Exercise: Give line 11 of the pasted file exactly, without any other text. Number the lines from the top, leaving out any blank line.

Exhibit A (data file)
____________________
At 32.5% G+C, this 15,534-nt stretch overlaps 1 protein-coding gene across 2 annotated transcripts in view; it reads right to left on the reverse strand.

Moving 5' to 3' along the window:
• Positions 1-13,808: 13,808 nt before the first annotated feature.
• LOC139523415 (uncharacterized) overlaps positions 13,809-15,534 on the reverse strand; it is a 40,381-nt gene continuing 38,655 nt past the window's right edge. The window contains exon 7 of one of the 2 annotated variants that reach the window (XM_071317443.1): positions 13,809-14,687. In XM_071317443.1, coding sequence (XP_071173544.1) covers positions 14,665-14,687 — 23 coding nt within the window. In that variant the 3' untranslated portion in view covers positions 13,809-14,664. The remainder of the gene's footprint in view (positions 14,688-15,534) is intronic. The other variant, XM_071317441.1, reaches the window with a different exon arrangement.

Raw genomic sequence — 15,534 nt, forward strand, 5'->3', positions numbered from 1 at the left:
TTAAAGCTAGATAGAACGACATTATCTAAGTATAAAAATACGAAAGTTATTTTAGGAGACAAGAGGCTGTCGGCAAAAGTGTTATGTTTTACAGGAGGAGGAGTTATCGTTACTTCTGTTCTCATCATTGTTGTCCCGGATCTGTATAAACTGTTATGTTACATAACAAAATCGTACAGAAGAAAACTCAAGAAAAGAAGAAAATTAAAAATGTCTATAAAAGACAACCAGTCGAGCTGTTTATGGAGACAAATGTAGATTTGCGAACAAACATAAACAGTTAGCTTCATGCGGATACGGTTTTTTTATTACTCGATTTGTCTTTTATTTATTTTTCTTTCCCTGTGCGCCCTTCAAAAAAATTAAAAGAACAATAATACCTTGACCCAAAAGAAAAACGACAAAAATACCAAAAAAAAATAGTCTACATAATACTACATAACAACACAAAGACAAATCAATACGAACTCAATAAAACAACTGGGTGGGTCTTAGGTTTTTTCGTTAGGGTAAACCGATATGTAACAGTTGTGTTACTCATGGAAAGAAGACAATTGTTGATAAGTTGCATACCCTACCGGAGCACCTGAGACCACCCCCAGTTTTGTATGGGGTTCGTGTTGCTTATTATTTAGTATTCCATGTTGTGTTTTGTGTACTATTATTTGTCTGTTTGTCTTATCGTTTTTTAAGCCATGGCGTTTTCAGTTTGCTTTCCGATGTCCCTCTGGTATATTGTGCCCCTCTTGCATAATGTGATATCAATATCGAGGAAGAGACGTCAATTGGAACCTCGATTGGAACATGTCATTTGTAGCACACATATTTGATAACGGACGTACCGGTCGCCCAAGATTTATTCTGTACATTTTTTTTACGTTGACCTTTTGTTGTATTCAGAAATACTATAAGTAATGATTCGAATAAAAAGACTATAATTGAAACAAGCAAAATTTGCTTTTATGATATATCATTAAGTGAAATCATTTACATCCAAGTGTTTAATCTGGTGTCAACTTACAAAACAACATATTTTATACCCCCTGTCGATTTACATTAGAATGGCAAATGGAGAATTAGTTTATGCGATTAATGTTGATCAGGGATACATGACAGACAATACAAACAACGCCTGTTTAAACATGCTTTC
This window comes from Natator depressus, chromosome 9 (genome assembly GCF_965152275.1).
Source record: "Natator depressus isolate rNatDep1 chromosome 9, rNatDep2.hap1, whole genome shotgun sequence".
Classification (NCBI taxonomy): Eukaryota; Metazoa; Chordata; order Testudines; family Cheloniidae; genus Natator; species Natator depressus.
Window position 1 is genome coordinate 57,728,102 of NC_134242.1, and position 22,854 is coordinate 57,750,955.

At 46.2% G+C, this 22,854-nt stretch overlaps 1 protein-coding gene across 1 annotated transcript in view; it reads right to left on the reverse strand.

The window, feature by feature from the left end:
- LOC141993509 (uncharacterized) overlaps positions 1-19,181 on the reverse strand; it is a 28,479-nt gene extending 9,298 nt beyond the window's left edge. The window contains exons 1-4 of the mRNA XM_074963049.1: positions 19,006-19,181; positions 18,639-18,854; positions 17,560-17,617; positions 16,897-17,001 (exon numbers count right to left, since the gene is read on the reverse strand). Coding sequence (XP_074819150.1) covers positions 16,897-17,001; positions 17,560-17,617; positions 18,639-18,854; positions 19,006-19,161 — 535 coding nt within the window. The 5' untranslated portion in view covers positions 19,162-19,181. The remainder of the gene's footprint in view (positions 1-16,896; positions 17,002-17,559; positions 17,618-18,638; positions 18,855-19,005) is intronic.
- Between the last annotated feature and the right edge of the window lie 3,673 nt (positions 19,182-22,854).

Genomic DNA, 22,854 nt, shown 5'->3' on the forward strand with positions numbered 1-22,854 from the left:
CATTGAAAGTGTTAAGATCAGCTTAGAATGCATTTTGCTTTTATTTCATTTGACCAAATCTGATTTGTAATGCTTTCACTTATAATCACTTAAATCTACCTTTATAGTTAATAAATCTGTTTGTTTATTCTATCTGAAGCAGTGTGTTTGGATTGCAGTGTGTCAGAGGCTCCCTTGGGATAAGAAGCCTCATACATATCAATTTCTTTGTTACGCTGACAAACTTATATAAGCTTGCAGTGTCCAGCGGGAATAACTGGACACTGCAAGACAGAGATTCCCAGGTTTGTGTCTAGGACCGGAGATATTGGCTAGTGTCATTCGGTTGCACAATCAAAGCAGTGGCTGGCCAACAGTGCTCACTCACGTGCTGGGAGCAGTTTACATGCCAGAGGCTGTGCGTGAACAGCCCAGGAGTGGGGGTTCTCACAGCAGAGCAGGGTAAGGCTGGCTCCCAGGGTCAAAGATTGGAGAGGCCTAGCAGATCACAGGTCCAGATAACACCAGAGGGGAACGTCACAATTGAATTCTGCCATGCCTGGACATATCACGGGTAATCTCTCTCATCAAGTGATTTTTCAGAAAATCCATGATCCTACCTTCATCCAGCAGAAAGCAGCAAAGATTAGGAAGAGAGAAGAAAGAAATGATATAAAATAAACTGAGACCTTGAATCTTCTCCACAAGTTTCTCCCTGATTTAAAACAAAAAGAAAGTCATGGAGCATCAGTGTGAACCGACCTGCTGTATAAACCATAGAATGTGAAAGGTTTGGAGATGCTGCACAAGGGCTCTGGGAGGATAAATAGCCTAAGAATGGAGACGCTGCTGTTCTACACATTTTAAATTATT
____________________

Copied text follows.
At 46.2% G+C, this 22,854-nt stretch overlaps 1 protein-coding gene across 1 annotated transcript in view; it reads right to left on the reverse strand.